ENGLISH POETRY 1579-1830: SPENSER AND THE TRADITION
J. J—n, "Epistle to Mr. Robert Burns" Scots Magazine 50 (November 1788) 558-59.
1786: Henry Mackenzie
1787: J. B.
1787: Helen Maria Williams
1787: William Cowper
1787: Anna Seward
1788: Gavin Turnbull
1788: J. J-n
1788: J. R-d
1788: James Maxwell
1788: James Macaulay
1789: Rev. Thomas Blacklock
1791: William Gifford
1791 ca.: James Graham
1791: Thomas Scotus
1791: Helen Maria Williams
1792: Samuel Thomson
1793: William Yates
1794: Rev. James Grahame
1796: William Roscoe
1796 ca.: Charlotte Smith
1796: J. H.
1796: Alexander Balfour
1796: W. B.
1796: E. Hyslop
1796: A Lady
1796: An Auld Fifeshire Ploughman
1797: A. W.
1797: William Hamilton Reid
1797: Edward Rushton
1797: William Roscoe
1797: A Mourner
1797: Thomas Mounsey Cunningham
1798: John Struthers
1798: David Crawford
1800: Charles Lamb
1800: William Roscoe
1800: J. F. D.
1800: Thomas Sanderson
1802: Leigh Hunt
1802: James Pace
1803: William Wordsworth
1804: David Irving
1805: Rev. Henry Boyd
1805: A. M. A.
1805: J. G. Bagshaw
1805: Thomas Stott
1806: Sir Samuel Egerton Brydges
1806: John Struthers
1806: Alexander Wilson
1806: H. C.
1806: Hamilton Paul
1807: William Wordsworth
1807: Lady Anne Hamilton
1807: Robert Tannahill
1807: A. M. P.
1808: John-Henry Kenney
1808: A Young Lady of Sixteen
1809: A Caledonian
1810: Robert Tannahill
1812: George Dyer
1812: A. Kyne
1813: Mary Russell Mitford
1813: Lord Byron
1814: Earl of Buchan
1814: W. Jos. Walter
1815: William Henry Ireland
1816: George Colman the Younger
1816: Thomas Campbell
1816: John Mayne
1816: T. W. Lake
1816: An English Lady
1817: Hugh Campbell
1818: John Keats
1818: Charles Lamb
1818: John Keats
1818: S. A. N.
1818: A Lowland Laddie
1818: Richard Hatt
1819: John Wilson
1819: James Thomson of London
1819: A Literary Gentleman
1819: John Gibson Lockhart
1820: Samuel Taylor Coleridge
1820: James Montgomery
1820: Nicholas Toms Carrington
1820: James Boswell the Younger
1820: W. G.
1821: Mary Leman Rede
1821: Anne Powell
1822: Fitz-Greene Halleck
1822: James B. Sheys
1822: J. D. C.
1823: Rev. William Gillespie
1824: William Hazlitt
1824: Allan Cunningham
1824: Bryan Waller Procter
1825 ca.: Henry Mackenzie
1825: James B. Sheys
1825: Allan Cunningham
1826: Herbert Barton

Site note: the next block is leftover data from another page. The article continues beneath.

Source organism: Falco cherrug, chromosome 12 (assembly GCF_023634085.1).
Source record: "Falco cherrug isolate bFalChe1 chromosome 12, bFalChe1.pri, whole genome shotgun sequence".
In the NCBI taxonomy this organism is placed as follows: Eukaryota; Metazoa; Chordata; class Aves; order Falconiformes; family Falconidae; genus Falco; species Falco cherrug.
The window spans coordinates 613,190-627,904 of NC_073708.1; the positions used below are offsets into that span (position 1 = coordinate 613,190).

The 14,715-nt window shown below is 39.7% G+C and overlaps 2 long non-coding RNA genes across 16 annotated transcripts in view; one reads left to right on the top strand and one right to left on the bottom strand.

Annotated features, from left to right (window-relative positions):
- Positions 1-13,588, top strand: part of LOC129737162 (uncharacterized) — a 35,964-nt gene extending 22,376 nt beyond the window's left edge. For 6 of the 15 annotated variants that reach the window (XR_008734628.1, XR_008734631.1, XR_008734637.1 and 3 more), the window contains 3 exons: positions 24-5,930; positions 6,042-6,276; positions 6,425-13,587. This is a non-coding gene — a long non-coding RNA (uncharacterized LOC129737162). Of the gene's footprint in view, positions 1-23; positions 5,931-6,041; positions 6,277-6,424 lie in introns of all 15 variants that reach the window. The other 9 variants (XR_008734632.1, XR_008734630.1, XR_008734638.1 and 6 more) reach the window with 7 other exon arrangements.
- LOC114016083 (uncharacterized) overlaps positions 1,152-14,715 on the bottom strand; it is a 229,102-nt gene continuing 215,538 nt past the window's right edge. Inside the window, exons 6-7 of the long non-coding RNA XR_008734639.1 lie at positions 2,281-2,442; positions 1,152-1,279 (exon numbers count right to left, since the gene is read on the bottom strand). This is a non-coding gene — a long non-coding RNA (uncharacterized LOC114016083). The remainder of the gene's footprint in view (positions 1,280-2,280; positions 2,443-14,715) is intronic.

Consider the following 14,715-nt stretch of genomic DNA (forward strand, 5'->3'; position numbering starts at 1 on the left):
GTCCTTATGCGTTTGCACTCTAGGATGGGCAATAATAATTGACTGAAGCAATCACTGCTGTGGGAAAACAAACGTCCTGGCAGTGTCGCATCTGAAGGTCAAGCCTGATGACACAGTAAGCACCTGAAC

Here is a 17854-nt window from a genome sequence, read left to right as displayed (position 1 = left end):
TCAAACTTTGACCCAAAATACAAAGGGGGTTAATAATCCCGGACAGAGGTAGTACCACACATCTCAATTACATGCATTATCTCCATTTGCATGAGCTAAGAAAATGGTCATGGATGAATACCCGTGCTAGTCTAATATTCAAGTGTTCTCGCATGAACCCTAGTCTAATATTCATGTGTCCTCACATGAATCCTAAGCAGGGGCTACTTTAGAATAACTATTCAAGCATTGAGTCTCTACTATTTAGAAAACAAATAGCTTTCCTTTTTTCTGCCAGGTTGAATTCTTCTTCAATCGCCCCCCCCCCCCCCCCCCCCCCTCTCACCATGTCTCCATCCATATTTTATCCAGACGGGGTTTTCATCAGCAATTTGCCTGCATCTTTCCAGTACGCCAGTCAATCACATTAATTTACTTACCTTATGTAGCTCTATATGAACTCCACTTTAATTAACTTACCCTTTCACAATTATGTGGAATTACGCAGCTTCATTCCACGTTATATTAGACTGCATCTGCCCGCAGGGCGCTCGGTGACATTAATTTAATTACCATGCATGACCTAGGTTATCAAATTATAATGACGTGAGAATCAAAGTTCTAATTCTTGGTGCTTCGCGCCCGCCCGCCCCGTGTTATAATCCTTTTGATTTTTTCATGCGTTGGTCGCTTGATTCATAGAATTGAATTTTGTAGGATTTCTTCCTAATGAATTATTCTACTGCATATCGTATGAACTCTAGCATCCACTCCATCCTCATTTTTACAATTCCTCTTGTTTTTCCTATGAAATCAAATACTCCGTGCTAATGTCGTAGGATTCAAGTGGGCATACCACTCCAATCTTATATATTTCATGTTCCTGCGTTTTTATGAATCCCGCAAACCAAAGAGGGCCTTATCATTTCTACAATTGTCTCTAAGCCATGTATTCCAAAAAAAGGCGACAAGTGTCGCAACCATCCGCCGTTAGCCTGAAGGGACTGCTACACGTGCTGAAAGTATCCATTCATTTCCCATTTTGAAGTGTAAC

1826: Richard Ryan
1827: Sir Walter Scott
1828: Walter Savage Landor
1828: Thomas Carlyle
1829: Anna Brownell Jameson
1829: J. S.
1830 ca.: Rev. Henry Francis Cary
1830: Rev. George Barrell Cheever
1831: John Wilson
1832: James Hogg
1833: James Montgomery
1836: L. L.
1840: Thomas Carlyle
1842: Robert Story
1842: C. H. Timperley
1843: John Holland
1844: John Wilson
1844: Dr. David Macbeth Moir
1851: Dr. David Macbeth Moir
1866: Bryan Waller Procter
1880: John Service
1882: Epes Sargent
1788: Robert Burns
Fair fa' ye, honest rhyming Rab,
For a' your dainty, weel-turn'd gab;
It gars me claw as wi' the scab
For very glee:
A plack mair than wi' ony knab
I'd drink wi' thee.
Wha wu'd hae thought, a kintry chield,
That jimply had frae storm a bield,
And a' his days the yird had till'd,
Sae cruse cou'd craw?
Wi' ony menstral of your eild
Ye'd shake a fa'.
For a' the bards that's rais'd their sugh,
When aince ye yoke your sturdy pleuch,
Ye shaw there still is ground eneuch
No yet ta'en in:
Awa' ye skreed, the wark tho' teuch,
Thro' heath or win,
Your ingine, like a coutter glib
That ev'ry weyward weed can snib,
Casts up — I wadna like to fib,
Your verse sae trig,
It's to a weel-pleuch'd acre sib
In fur and rigg.
But whan ye tak your murd'ring pattle,
And summon ony chield to battle,
You len' him sic a vitious rattle,
A mouse I'd be,
Far rather than that ye shou'd ettle
Sic straikes at me.
Your Muse is sic a feckfu' beast,
She's no, like mine, aft gi'en to riest,
Nor slacks she brecham on her breast,
Nor needs she gaod;
Tho' gin she sees a dand'ring priest,
Sair snorts the yade.
Weel do I ken the banks of Ayr,
And Luggar's rocks, for I ha' there
Spent mony a day (and laucht at care):
But syn I kent
That ye was near, I've rued fu' fair
My time misspent.
And thoch I'm now richt sweir to budge,
To Coila's bony plains I'd trudge,
And a' my travel wadna grudge,
Gin ye wad say't,
"Cum here and tak a pint hudgemudge;"
For I'm but blate.
And thoch I'm fankit i' my tether,
And dinna thole ilk kind o' weather,
That we micht hae a spell thegither
A nicht or twae,
I'd leave the best bed made o' feather
For ane o strae.
Ae bard shou'd stick like hand and glove,
To ilka brither in true luve,
And ne'er let envy's ruthless hoove
Crush out its saul;
But leal and honest ay shou'd pruve,
And ne'er divall.
We're a' like birds hatch'd in ae nest,
A lav'rock ca't, gin't fit you best:
Ane sings, like you, 'boon a' the rest,
And soars like th' eagle:
By weakness o' my pipe confess'd,
But yet ye manna tak it ill
That ony brither o' the quill
(Tho' he kythe little but guid-will)
Gi's best advice,
Nor prance as gin ye'd gott'n a pill
O' priming spice.
The wrig that near the ground man flutter,
Tho' naithing but a feckless twitter,
May hear the greedy gled's dread clutter,